No stone has been left unturned by successive Australian governments in seeking to understand the weird alchemy that enables successful research collaborations between university and industry partners.
It’s not quite the Holy Grail, but it’s not far off either. A global search of innovation ecosystems for a model that might translate to Australia has seemed endless.
But maybe it should not be quite so complicated. Capital Markets CRC chief executive David Wright says universities across the world operate in largely the same way. They may be focused on a wildly diverse set of research subject matter, but the way the research is conducted and how the universities are organised are remarkably consistent.
The same goes for private sector businesses. Although across the world, companies might be involved in very different products and services, in modern economies their motivations and structures are similar.
We need to keep this in mind, Mr Wright says, when we’re looking at successful models for university-research overseas.
No matter how many times we hear that Germans are somehow hard-coded at a genetic level to excel at university-industry collaboration, this is not the case. And pointing to Stanford/Silicon Valley also misses the point.
There are no examples at any scale from across the world of a utopian environment where businesses and universities freely collaborate as a simple bi-lateral research engagement.
The successful examples overseas have long-established and structured models where a trusted, focused and consistent intermediary organisation builds the connections between universities and industry.
There is no alchemy. It’s not magic. Whether it’s the Frauhofer in Germany or SRI International at Menlo Park in Silicon Valley, these translational research institutes are the organisations that enable successful collaboration.
The point, Mr Wright says, is that the other innovations centres realised long ago that universities and industry are necessarily very different – and that extracting and translating the value of university research required a structured response.
You can’t just say ‘industry is open to anything’ and ‘universities are open to everything’ and expect that a particular company and a specific research unit within a university will somehow come together and create amazing spontaneous value, Mr Wright said.
“There is a place for an organisation that is entirely focused on this interface to sit in between [a university and industry] and to make those connections,” he said. “This is critical.”
“You have to actually create permanent and well-known pathways between those groups. It cannot be ad hoc.”
“In Germany they recognised this a long time ago, and they set up institutes that sit between universities and industry – like the Frauhofer, like the Max Planck Institute and the many others that are scattered around Germany.”
These organisations have been successful over a long period because they have been able to deliver a level of consistency of service with a standardised way of engaging. And this in turn has delivered high levels of trust and credibility.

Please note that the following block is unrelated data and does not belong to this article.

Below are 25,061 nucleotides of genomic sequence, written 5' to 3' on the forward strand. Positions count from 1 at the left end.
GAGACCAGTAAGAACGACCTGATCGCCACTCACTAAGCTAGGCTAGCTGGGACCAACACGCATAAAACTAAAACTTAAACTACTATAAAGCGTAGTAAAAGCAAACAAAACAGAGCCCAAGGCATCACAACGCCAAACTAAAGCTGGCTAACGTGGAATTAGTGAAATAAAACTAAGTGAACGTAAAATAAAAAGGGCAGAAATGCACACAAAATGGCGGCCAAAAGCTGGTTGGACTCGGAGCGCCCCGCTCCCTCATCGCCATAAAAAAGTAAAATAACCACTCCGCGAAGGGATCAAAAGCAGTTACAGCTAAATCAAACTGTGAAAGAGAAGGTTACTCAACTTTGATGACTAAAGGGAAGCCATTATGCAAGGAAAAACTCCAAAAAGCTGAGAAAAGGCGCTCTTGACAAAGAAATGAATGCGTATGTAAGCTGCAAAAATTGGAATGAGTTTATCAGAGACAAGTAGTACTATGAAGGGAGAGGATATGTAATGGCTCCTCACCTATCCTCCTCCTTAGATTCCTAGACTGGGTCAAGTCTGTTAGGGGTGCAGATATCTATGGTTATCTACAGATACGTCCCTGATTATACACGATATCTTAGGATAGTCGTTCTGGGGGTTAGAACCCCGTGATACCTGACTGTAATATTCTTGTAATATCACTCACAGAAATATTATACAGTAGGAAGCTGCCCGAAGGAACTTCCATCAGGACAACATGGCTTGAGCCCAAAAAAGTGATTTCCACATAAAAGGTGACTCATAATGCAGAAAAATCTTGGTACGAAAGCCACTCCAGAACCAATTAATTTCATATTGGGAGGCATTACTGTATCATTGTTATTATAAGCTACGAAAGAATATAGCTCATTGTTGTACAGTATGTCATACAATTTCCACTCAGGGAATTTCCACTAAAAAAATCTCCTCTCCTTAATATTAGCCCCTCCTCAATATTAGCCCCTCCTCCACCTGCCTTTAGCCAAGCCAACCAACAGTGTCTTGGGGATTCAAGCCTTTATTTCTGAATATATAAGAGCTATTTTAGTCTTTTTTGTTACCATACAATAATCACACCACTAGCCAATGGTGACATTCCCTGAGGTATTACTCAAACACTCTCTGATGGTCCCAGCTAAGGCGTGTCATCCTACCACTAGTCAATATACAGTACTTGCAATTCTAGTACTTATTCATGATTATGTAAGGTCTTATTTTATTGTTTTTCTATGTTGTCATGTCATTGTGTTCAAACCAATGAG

In Australia, this is where the Capital Markets CRC has been active. Through its industrial PhD program it has built consistent processes around engagement over twenty years.
The collaboration programs have been successful enough over time that CMCRC has built a substantial portfolio of companies and IP providing residual income – to the point where the organisation no longer relies on government funding, having built a sustainable model.
Mr Wright says the federal government Cooperative Research Centre (CRC) program has provided a good base of collaboration across a broad set of research areas. While it is true that some CRCs have been more successful than others, the bigger issue is a lack of consistency in how these organisations engage with universities.
And yet it is consistency of product and service that drives trust. Mr Wright says if government can do one thing, it should be to help build a simple and clean collaboration/translation product and potentially replicating the CMCRC model.
“Our success has also come from having an entrepreneurial commercialisation program. We have created our own companies that have enabled us to get to financial sustainability,” Mr Wright said.
The industrial PhD program provides great value and public good on both sides of the collaboration, but it is not the kind of profitable program that could keep a high-performance organisation like the CMCRC on a sustainable financial footing.
“You need additional sources of revenue to do that. We do it by creating companies in our area and then building them up and selling them,” he said.
“You can’t rely on government money forever. You’ve got to have a commercial revenue stream that’s aligned with your business area.
“It has taken a long time for us to get to the point where we don’t need government money going forward. We have used our own startups and startup investments to do that,” Mr Wright said.
Capital Markets CRC has partnered with InnovationAus.com to deliver a Special Report on issues in Australia related to Industry Research Partnerships.